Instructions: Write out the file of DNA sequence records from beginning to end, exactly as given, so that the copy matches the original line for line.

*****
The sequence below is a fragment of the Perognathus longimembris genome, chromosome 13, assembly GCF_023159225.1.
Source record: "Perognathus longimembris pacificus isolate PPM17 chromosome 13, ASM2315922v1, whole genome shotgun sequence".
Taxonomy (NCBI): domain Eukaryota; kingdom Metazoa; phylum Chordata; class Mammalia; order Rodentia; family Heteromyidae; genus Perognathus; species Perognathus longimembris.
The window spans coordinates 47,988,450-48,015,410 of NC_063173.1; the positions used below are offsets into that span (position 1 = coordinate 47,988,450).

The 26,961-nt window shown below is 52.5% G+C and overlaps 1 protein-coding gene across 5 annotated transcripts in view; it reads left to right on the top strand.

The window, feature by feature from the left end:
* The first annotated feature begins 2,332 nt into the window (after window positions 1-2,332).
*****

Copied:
The sequence below is a fragment of the Perognathus longimembris genome, chromosome 13, assembly GCF_023159225.1.
Source record: "Perognathus longimembris pacificus isolate PPM17 chromosome 13, ASM2315922v1, whole genome shotgun sequence".
Taxonomy (NCBI): domain Eukaryota; kingdom Metazoa; phylum Chordata; class Mammalia; order Rodentia; family Heteromyidae; genus Perognathus; species Perognathus longimembris.
The window spans coordinates 47,988,450-48,015,410 of NC_063173.1; the positions used below are offsets into that span (position 1 = coordinate 47,988,450).

The 26,961-nt window shown below is 52.5% G+C and overlaps 1 protein-coding gene across 5 annotated transcripts in view; it reads left to right on the top strand.

The window, feature by feature from the left end:
* The first annotated feature begins 2,332 nt into the window (after window positions 1-2,332).